Mother’s Day Math: Mother’s Love > The System

We couldn’t fit all the ACJP mothers in one picture, but here are a few of them whose strength fuels us all to keep going, to keep fighting.  They come every Sunday or Tuesday — after their visits with their children in jail, or even way after their children’s court cases are over — to then uplift other family members who have faced the same struggles.  Happy Mothers’ Day to these Moms!  Submission Post by Charisse Domingo

ACJP organizer Gail Noble given Patriot Award by Bill of Rights Defense Committee!

De-Bug’s Albert Cobarrubias Justice Project is proud to announce that Gail Noble has been given the Patriot Award by the Bill or Rights Defense Committee (BORDC) — a national non-profit grassroots organization based in Washington DC. The BORDC’s mission defends the rule of law and rights and liberties challenged by overbroad national security and counter-terrorism policies. Below is the biography they did on Gail that they shared on their site and in their newsletter. Gail has been an endless source of inspiration for us here in the De-Bug community, and that is why we are so pleased to know others can hear of her story and her efforts in the name of justice! check out the article on her! Continue reading

A Glimpse Into Justice: Judge Manley’s Drug Courtroom is What the Justice System Should Be

Written by Gail Noble, ACJP Organizer

The hallway was crowded with people waiting for Judge Manley’s courtroom doors to open at 9:00am. I did not know what to expect. This was my first time at Drug Court. I was there on behalf of a community member who came to ACJP who needed support.

Judge Manley began to address the court room, “I look forward to having people move on with their lives. There are eight to ten graduates this week.” He further instructed the courtroom.  “I do not want anyone laughing when a client’s case is being heard.” He also wanted everyone to clap for every client after their case is heard, even if they have failed. “I believe that they can get it right.”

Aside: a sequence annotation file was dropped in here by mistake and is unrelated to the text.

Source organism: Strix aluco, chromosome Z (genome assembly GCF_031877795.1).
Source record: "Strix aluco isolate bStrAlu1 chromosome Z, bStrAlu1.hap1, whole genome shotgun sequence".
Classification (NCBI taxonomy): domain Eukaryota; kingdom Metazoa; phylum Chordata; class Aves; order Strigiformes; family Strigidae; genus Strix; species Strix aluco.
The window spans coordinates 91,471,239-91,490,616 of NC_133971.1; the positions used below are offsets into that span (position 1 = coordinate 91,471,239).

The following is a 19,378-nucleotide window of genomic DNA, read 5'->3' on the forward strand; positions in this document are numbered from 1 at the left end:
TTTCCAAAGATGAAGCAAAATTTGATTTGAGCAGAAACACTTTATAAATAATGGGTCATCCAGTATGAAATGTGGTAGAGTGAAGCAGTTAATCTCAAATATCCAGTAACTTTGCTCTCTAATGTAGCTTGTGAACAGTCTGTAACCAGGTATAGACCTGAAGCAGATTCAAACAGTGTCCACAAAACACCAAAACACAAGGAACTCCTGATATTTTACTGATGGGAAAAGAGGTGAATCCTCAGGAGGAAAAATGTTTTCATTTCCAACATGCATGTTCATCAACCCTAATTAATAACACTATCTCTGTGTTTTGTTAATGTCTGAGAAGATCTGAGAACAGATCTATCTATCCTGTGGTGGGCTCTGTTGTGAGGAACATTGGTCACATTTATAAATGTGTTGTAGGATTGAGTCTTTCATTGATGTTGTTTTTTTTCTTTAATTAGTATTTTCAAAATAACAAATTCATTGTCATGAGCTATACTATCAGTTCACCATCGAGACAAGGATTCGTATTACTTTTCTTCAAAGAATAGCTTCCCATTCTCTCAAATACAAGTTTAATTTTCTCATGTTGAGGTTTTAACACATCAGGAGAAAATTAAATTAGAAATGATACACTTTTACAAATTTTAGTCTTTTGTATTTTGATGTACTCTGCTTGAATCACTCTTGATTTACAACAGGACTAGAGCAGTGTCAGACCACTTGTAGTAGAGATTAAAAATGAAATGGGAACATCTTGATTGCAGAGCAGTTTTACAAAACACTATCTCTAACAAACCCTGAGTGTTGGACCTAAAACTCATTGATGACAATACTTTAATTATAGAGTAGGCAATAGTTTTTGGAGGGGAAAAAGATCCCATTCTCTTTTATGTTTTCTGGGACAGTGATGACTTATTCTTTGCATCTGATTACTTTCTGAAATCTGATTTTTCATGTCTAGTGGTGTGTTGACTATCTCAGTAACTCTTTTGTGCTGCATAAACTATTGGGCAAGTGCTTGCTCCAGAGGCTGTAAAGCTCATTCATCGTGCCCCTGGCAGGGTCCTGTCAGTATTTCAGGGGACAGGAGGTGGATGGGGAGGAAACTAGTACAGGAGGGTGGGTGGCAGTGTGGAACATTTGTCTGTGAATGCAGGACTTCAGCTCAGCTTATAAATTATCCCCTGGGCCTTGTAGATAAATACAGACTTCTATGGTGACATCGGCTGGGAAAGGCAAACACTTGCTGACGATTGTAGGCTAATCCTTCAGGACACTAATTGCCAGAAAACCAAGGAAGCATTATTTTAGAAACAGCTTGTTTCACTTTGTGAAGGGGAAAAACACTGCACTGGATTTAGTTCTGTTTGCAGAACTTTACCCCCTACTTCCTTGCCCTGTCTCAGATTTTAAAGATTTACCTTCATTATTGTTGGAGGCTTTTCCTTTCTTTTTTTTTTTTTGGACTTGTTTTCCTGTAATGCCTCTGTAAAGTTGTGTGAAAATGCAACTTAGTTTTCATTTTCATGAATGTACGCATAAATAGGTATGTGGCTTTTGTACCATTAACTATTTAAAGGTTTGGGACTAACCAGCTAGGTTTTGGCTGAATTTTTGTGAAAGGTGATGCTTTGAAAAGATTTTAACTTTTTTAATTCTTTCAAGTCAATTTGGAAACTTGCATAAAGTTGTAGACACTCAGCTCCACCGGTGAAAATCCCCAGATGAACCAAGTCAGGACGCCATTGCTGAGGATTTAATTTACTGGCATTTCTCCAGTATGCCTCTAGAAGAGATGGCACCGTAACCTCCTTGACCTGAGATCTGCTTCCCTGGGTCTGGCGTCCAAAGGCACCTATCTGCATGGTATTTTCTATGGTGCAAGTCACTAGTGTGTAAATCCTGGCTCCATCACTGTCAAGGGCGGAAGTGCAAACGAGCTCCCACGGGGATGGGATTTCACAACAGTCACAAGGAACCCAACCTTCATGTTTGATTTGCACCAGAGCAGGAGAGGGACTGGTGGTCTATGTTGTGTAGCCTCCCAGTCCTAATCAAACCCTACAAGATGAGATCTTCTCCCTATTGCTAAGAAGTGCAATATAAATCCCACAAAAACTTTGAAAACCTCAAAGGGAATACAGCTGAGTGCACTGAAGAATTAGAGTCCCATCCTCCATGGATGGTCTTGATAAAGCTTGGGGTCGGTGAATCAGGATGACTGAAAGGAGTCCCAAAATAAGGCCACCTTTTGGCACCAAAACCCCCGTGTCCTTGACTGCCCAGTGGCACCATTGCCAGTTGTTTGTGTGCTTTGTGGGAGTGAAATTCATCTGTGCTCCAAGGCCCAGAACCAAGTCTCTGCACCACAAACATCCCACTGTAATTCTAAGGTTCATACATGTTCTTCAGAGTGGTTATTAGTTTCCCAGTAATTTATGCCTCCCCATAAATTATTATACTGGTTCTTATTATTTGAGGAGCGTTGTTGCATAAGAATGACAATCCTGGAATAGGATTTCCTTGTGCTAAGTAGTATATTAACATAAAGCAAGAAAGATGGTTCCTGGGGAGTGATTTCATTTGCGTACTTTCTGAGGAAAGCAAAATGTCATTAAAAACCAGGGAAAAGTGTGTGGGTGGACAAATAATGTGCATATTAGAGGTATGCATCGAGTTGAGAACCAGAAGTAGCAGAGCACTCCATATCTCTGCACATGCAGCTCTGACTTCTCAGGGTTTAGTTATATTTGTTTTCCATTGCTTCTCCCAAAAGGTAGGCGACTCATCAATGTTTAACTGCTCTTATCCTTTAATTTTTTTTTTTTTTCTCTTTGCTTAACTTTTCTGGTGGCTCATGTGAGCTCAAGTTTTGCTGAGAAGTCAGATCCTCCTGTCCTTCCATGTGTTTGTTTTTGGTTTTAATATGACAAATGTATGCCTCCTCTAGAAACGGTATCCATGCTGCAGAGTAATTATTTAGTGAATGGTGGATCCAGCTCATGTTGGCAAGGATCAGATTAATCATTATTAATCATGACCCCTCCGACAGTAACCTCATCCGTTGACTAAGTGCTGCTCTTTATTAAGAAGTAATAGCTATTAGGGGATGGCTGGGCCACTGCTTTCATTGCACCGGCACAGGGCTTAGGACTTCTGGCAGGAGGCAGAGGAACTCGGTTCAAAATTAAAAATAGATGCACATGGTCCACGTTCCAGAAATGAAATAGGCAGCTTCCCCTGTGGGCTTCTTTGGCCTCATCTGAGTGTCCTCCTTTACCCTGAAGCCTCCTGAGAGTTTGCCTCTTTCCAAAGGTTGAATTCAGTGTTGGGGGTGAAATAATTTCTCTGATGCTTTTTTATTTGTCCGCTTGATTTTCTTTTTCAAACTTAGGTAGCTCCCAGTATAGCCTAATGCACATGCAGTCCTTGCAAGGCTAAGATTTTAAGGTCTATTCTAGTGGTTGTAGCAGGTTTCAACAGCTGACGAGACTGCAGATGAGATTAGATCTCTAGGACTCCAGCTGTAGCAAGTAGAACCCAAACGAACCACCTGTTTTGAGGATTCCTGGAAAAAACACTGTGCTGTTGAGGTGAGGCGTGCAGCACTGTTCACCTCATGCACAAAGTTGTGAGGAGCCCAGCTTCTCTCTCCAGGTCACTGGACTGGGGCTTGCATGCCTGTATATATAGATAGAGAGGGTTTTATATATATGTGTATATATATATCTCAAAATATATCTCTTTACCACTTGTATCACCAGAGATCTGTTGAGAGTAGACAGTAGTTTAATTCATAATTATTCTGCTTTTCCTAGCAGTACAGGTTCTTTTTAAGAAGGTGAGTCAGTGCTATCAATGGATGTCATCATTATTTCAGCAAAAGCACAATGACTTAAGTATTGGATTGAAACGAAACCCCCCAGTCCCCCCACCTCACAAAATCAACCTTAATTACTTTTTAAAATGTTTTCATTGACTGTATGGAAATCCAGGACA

As I watched Judge Manley’s courtroom operations, I could see justice playing out at its highest level. Clients looked like the weight of the world was being lifted off their shoulders. Justice was seeing them as a human being and not PFN#.

In one particular case, Judge Manley told the client to see her probation officer (PO) within the next couples of days. The client replied, “I don’t have any money, or transportation to go see my PO.” Judge Manley then said, “See your case manager. They will help assist with that.” A lady got up, and walked over, sat down beside her, and started talking with her. I guess her job was to make sure she was connected with a case manager who would assist with her financial needs.

A young man’s name was called. He stepped forward.  Judge Manley praised him for completing the program and spoke words of encouragement for his future. All of a sudden, Judge Manley got up from his chair, came down to the floor, walked up to the young man, and extended his hand to shake. They shook hands, and the Judge gave the young man a hug in the process.  I stared with amazement; everyone began clapping. I was moved by the caring and compassion that Judge Manley displayed towards the graduate and to all the other clients that followed.

Justice is not blind in Judge Manley’s courtroom.